4

Is it somehow possible to achieve the same node spacing in tikz-qtree as in the original qtree package? Compare the two:

qtree:

qtree

tikz-qtree:

tikz-qtree

The spacing between nodes in one level should be the same. Also, I somehow dislike that the lengths of the edges are depending on the content (see the dot vs. Z).

The reason I use tikz-qtree is because I have a tree which has a node with more than 5 branches, which qtree doesn't support.

Edit: And the tree code:

\documentclass{article}

\usepackage{amsmath}   
\usepackage{tikz}
\usepackage{tikz-qtree}
% or \usepackage{qtree}

\newcommand{\bftt}[1]{\textbf{\texttt{#1}}}
\newcommand{\ts}[1]{\bftt{#1}}

\begin{document}

    \Tree [.$Z$ \ts{(} [.$Z$ \ts{.} [.$Z$ \ts{(} [.$Z$ $\epsilon$ ] \ts{)} [.$Z$ $\epsilon$ ] ] ] \ts{)} [.$Z$ $\epsilon$ ] ]

\end{document}
4
  • Can you post a document with the tree so we can play?
    – Alan Munn
    Commented Mar 4, 2013 at 13:52
  • Oh, of course, totally forgot that.
    – letmaik
    Commented Mar 4, 2013 at 13:55
  • \tikzset{sibling distance=2pc}, for instance
    – egreg
    Commented Mar 4, 2013 at 14:02
  • That's not working, tikz-qtree still adjusts the spacing. It just gets wider in total.
    – letmaik
    Commented Mar 4, 2013 at 14:07

2 Answers 2

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It's hard to replicate qtree spacing in tikz-qtree since the latter package uses a completely different method for node spacing; most of the time this leads to much better looking trees, especially for linguistics, which was its intended use. You can balance out particular node manually by enclosing their contents in an explicit \node command and specifiying a width. The imbalance comes from having very different widths dominated by by the nodes at the first level. See How do I center this qtree? for a similar problem. For the node size problem, I've used egreg's \phantom solution.

\documentclass{article}

\usepackage{amsmath}   
\usepackage{tikz}
\usepackage{tikz-qtree}
\tikzset{every tree node/.style={align=center,anchor=north}}


\newcommand{\bftt}[1]{\textbf{\texttt{#1}}}
\newcommand{\ts}[1]{\bftt{#1}\protect\vphantom{$A$}}

\begin{document}
\begin{tikzpicture}[]
    \Tree [.$Z$ \node[minimum width=1cm]{\ts{(}}; [.$Z$ \ts{.} [.$Z$ \ts{(} 
    [.$Z$ $\epsilon$ ] \ts{)} [.$Z$ $\epsilon$ ] ] ] \node[minimum width=2cm]
    {\ts{)}}; [.$Z$ $\epsilon$ ] ]
\end{tikzpicture}
\end{document}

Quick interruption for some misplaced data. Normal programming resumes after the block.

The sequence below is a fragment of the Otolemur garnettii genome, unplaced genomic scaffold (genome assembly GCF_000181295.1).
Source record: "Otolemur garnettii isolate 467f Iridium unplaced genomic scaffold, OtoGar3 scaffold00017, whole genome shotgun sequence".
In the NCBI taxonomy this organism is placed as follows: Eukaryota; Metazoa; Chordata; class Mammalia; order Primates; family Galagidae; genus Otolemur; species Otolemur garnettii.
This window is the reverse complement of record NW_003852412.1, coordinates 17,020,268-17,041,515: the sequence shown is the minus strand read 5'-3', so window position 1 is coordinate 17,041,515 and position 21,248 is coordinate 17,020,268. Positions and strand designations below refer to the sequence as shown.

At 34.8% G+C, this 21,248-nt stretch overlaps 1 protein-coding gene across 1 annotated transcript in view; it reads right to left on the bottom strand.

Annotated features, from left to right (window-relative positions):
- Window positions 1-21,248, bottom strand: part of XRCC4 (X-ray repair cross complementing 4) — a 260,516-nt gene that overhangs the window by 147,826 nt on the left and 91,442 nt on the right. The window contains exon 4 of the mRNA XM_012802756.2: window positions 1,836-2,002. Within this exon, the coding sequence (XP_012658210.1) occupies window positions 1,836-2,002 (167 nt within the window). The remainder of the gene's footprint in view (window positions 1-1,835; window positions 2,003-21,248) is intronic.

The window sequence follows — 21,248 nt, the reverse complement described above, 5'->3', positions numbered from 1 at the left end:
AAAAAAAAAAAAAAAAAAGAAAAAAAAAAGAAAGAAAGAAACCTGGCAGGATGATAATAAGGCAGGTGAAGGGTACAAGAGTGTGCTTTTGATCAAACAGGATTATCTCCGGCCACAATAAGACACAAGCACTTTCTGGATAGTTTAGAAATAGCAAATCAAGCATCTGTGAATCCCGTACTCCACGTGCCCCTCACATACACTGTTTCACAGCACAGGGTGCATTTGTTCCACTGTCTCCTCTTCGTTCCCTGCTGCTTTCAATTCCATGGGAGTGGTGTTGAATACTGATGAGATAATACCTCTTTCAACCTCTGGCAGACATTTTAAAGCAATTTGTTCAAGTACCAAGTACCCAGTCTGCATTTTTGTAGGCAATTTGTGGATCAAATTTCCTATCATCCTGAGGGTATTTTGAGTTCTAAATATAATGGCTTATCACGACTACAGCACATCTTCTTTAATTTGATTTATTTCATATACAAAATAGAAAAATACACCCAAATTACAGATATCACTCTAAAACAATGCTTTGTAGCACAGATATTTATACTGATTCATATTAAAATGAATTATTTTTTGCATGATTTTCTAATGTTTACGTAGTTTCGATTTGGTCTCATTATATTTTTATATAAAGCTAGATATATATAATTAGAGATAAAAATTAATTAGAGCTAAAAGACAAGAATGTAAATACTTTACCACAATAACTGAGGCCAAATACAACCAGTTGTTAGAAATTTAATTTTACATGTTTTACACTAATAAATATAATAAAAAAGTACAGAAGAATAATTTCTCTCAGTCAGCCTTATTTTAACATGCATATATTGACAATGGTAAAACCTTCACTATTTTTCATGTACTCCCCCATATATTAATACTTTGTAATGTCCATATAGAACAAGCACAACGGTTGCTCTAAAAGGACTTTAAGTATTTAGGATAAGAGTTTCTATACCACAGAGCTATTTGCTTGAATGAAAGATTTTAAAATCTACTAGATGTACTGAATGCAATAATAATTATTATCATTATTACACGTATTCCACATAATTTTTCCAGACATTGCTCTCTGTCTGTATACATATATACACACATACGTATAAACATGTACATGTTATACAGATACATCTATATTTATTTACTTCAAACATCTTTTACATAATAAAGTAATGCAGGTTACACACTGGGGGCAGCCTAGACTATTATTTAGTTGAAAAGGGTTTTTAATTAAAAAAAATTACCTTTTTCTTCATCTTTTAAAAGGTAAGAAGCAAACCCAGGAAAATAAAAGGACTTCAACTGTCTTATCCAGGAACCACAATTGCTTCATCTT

output of tikz-qtree code

A solution using the forest package

The recent forest package provides the tools to do this fairly easily. Although its main raison d'être is to make more compact trees, it provides hooks to make less compact trees too. The input syntax is a bit different: there are no . to mark node labels, and terminal nodes must be enclosed in [ ... ].

\documentclass{article}

\usepackage{amsmath}   
\usepackage{tikz}
\usepackage{forest}
\newcommand{\bftt}[1]{\textbf{\texttt{#1}}}
\newcommand{\ts}[1]{\bftt{#1}\protect\vphantom{$A$}}

\begin{document}
\forestset{qtree edges/.style={for tree={
parent anchor=south, child anchor=north}}}

\begin{forest}
[$Z$, qtree edges,s sep=1cm [\ts{(}] [$Z$ [\ts{.}] [$Z$ [\ts{(}] [$Z$ [$\epsilon$] ]
[\ts{)}] [$Z$ [$\epsilon$] ] ] ] [\ts{)}] [$Z$ [$\epsilon$] ] ]
\end{forest}
\end{document}

enter image description here

8
  • Ok, but I really don't want to do this manually for tens of trees. anchor=north seems to place the dot too high.
    – letmaik
    Commented Mar 4, 2013 at 14:44
  • @neo On the centering issue of the dot, try anchor=center then.
    – Alan Munn
    Commented Mar 4, 2013 at 14:47
  • But then the original problem with the different edge lengths reappears. egreg posted a workaround for this using phantom.
    – letmaik
    Commented Mar 4, 2013 at 14:59
  • The main problem with tikz-qtree is the case of three branches. Then, often the middle edge isn't straight and doesn't look right. Regarding forest, the leaves shouldn't overlap each other, so that's not really what I'm looking for.
    – letmaik
    Commented Mar 4, 2013 at 16:18
  • 1
    I was a bit busy in the last days, so @AlanMunn beat me with the answer using forest --- thanks Alan! I'd like to add that I'm just developing (yet) another hook which will make it relatively easy to implement even spacing (among other things). It should be ready in a week or so. I'll post an answer when it is. Commented Mar 5, 2013 at 15:29
3

The documentation of tikz-qtree mentions the key sibling distance; you can set it globally with, say,

\tikzset{sibling distance=1pc}

in the preamble or locally for a particular tree with

\begin{tikzpicture}[sibling distance=1pc]
\Tree [...]
\end{tikzpicture}

For the height of the nodes, I suggest to put a phantom in the definition of \ts:

\documentclass{article}

\usepackage{amsmath}
\usepackage{tikz-qtree}

\newcommand{\bftt}[1]{\textbf{\texttt{#1}}}
\newcommand{\ts}[1]{\bftt{#1}\protect\vphantom{$A$}}

\begin{document}


\begin{tikzpicture}[sibling distance=1pc]
\Tree [.$Z$ \ts{(} [.$Z$ \ts{.} [.$Z$ \ts{(} [.$Z$ $\epsilon$ ] \ts{)}
  [.$Z$ $\epsilon$ ] ] ] \ts{)} [.$Z$ $\epsilon$ ] ]
\end{tikzpicture}
\end{document}

enter image description here

1
  • I like the phantom, but the spacing is still different? In qtree you can see that all four nodes of level 1 are exactly separated by the same amount of space.
    – letmaik
    Commented Mar 4, 2013 at 14:41

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